Troussel is placed fourth in the standings, almost 100 miles south-east of rivals Jérémie Beyou (Charal), Charlie Dalin (Apivia) and the hard-driving Kevin Escoffier on the older PRB, who is just seven and a half miles off Beyou’s leeward quarter.
Nothing comes easily on the Vendée Globe, and after breaking across a ridge of high pressure, the next big question for this group especially will be dealing with Theta, a tropical storm that crosses their path between Thursday and Friday.
Routings today show a possible timing that would allow these quickest boats to pass the west side of it in the north-westerly wind, but this system is evolving rapidly and it’s worth avoiding being caught in its path.
After that, the tradewinds are still not established and current timings to the equator are some three days behind the record of 9 days 7 hours set by Alex Thomson, who led the 2016 race across into the South Atlantic.
Damien Seguin said on the Vendée Live program: “You have to be wise. This is not where the Vendée Globe is won, but this is where it can get lost.”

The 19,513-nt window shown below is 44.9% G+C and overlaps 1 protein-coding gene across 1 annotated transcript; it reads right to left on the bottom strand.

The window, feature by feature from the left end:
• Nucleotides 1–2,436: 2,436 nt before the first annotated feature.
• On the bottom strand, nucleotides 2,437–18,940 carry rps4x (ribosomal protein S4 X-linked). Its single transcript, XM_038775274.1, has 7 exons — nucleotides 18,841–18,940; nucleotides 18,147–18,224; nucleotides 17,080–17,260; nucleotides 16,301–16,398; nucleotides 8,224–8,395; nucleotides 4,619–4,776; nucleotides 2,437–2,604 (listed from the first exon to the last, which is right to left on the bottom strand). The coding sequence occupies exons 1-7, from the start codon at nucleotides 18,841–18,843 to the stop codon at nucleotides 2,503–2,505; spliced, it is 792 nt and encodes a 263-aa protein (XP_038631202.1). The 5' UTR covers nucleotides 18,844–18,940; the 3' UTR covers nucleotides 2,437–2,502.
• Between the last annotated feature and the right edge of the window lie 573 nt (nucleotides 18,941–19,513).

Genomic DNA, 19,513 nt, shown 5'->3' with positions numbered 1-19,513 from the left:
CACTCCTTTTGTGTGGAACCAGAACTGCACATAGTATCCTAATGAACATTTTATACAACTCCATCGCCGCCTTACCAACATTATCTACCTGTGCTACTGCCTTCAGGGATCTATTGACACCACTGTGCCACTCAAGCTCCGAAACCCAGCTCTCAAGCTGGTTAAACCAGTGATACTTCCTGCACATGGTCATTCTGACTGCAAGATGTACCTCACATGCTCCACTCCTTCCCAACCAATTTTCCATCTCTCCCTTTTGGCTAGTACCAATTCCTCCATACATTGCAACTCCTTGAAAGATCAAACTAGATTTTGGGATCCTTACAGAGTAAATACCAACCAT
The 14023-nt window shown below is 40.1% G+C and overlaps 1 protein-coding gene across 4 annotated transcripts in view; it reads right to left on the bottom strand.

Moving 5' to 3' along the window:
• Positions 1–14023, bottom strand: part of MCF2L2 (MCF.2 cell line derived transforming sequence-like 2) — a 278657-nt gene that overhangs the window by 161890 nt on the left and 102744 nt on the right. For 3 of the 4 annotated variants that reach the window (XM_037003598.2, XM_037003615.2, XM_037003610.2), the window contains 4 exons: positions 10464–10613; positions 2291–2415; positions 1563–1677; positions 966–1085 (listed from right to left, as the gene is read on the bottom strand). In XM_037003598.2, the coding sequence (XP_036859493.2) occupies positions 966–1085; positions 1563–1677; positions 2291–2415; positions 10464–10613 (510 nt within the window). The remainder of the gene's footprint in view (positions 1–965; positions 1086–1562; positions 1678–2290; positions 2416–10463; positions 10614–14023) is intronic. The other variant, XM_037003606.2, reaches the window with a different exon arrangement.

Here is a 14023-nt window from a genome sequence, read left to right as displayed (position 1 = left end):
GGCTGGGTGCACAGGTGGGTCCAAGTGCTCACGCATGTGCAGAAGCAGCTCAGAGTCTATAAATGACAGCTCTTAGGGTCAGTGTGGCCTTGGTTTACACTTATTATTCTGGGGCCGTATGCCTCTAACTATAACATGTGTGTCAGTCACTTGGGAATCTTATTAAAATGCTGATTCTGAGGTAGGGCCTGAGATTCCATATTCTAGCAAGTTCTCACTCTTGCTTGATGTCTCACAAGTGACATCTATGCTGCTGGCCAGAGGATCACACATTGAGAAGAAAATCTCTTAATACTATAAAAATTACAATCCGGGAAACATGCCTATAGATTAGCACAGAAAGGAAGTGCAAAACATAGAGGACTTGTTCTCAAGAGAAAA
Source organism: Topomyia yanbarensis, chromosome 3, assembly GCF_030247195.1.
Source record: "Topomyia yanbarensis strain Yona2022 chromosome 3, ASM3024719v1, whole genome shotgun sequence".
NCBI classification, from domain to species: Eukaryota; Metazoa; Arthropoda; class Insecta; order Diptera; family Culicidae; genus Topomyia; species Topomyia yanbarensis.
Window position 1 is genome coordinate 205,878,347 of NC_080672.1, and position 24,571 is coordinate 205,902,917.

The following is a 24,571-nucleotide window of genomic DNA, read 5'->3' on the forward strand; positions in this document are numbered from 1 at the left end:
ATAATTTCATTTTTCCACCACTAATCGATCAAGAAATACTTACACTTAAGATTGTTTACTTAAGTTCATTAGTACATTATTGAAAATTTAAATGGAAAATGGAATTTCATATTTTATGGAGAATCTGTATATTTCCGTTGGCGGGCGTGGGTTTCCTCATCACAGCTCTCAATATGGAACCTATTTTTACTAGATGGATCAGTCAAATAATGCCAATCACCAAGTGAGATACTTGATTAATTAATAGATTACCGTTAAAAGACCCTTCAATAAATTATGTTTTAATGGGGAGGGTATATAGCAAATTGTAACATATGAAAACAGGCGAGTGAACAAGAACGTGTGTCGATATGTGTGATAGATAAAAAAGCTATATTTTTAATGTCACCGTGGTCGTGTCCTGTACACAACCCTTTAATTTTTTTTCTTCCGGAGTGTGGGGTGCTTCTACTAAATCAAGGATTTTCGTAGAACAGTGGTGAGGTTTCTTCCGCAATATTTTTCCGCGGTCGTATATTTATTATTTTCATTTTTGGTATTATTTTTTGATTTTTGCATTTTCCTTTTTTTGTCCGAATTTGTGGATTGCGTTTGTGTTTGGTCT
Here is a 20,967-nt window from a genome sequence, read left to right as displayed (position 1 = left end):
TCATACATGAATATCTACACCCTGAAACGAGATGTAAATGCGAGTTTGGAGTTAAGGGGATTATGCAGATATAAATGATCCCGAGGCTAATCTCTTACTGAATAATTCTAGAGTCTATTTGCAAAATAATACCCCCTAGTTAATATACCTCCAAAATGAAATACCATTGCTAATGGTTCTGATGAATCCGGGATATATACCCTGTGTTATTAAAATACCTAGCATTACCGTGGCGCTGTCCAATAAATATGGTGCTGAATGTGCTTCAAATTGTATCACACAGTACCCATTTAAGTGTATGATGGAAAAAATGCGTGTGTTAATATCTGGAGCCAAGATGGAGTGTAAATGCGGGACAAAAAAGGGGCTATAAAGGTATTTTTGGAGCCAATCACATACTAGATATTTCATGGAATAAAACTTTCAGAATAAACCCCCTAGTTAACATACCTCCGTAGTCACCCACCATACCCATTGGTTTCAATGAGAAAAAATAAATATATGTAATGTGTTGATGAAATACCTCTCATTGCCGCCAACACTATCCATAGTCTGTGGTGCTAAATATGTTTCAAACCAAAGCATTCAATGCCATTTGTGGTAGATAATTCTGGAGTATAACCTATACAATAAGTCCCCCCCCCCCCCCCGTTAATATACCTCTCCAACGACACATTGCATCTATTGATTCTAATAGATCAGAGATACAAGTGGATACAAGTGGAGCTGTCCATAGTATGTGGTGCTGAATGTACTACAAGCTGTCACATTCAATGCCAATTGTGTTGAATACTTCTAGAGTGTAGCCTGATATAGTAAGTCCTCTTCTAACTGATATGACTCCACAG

The Paralympic champion was speaking after diving to free a fishing net that was caught on the keel of his boat. Meantime, Arnaud Boissières successfully scaled the mast of his La Mie Câline to free his halyard hook and release his trapped gennaker, a welcome relief for the Les Sables d’Olonne skipper on his fourth successive Vendée Globe.
Having had a composite expert add an additional pad and repair the hairline crack at the top of his mast, Fabrice Amedeo is expected to head back out to restart at the Nouch buoy this evening.
“The plan is to leave this evening around 22:15 to rejoin the race. Well, to start, really, as we never really got going before,” said Amedeo.